I don’t know if she’s just saying that because I’m a real god, or if she thinks I’m just great.

Another interesting aspect of Sakuna is the sound design. Like most high quality feudal fantasy games on the market, their soundtrack consists of melodies using classic Japanese instruments such as shamis and bamboo flutes, mixed with modern pop sensations. That’s good to hear. The voice isn’t bad either! Whether you play the game in English or Japanese, their respective voices deliver exceptional performance, thanks in part to the intelligent and entertaining gameplay scenario.

Our protagonist is such an inspiring role model.

Of course, the presentation is excellent and I absolutely love our main character, because she is cheeky, sarcastic and ridiculously strong, but what people really want to know is whether Sakuna : Rice and ruins are fun. Well, like I said in my preview for E3, yeah, that’s right. It is a very dynamic combat platform with an emphasis on reconnaissance and elegant combat sections. Remember, this isn’t a subway: You’re free to choose a level in the outside world and explore it until you’ve completed enough tasks to unlock a whole new one. Most levels have no beginning and no end: All you have to do is explore them until you’ve collected all the available items, then stop in the game, press the X button and go back to the skipped item.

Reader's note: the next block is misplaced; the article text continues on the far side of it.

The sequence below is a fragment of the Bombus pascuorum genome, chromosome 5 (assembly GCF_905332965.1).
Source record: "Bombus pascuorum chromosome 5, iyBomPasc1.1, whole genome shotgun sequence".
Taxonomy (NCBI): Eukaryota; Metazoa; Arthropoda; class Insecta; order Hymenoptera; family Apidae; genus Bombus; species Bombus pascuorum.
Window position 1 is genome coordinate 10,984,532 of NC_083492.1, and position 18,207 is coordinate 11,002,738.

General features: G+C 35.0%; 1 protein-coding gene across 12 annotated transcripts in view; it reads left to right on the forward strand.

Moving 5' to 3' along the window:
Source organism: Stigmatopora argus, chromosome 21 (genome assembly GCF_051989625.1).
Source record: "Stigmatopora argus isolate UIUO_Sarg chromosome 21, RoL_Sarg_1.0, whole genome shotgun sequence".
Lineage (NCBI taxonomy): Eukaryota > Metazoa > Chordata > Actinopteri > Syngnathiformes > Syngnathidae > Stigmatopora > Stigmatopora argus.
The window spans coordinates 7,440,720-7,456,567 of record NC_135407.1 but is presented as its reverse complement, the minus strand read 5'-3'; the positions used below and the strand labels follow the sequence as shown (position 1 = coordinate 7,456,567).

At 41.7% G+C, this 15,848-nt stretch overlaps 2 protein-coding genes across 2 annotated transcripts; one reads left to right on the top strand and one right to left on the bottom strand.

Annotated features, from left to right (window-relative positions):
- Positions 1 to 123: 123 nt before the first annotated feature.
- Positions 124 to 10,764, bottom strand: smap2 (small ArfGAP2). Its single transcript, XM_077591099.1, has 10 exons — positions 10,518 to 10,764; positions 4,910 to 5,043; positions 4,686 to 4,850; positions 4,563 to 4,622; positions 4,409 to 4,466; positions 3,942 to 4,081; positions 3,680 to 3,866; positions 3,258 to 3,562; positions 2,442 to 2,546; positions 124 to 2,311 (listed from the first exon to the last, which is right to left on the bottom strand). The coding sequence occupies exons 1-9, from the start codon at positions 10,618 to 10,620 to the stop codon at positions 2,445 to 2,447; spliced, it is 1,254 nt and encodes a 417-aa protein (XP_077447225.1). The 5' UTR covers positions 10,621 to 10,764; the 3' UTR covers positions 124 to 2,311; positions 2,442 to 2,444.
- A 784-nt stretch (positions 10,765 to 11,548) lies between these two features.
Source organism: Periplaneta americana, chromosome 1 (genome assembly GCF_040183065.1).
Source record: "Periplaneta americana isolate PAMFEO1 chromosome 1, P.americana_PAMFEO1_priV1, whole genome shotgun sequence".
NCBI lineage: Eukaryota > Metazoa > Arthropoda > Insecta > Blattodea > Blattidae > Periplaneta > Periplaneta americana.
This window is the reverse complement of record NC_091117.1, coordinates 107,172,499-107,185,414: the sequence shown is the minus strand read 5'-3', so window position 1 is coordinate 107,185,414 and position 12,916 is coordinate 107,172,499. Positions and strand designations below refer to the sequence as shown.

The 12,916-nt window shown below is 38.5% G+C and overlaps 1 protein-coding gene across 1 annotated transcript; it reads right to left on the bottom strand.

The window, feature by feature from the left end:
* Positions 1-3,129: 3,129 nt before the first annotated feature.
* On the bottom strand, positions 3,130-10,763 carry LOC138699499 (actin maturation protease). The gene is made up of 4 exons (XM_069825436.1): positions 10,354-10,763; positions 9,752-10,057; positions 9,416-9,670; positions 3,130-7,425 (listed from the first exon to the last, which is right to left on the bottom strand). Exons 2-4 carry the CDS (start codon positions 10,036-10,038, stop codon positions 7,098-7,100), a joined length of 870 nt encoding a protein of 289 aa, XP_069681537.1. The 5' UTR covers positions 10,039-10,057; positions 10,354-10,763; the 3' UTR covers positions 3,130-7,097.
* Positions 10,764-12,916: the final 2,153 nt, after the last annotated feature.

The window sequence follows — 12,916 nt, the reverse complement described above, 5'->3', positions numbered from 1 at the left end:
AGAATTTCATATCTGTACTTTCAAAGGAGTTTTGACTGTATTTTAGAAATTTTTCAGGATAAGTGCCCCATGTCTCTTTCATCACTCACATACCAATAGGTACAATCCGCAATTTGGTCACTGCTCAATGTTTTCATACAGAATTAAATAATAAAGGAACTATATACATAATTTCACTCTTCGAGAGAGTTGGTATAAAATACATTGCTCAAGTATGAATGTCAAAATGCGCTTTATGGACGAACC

Don’t be fooled by the cartoon look. There are some hard fights with the bosses in Sakuna.

Sakuna is a fierce fighter. It has countless weapons and devices, but you can always use only light offensive weapons, powerful offensive weapons, some accessories and the reliable magic belt, which can be used as a grappling hook and long-range weapon. You can make several unhealthy combos with the weapons at your disposal. You can even make four different special moves using a combination of the A Button and one of the D-pad designations, just like with Super Smash Bros.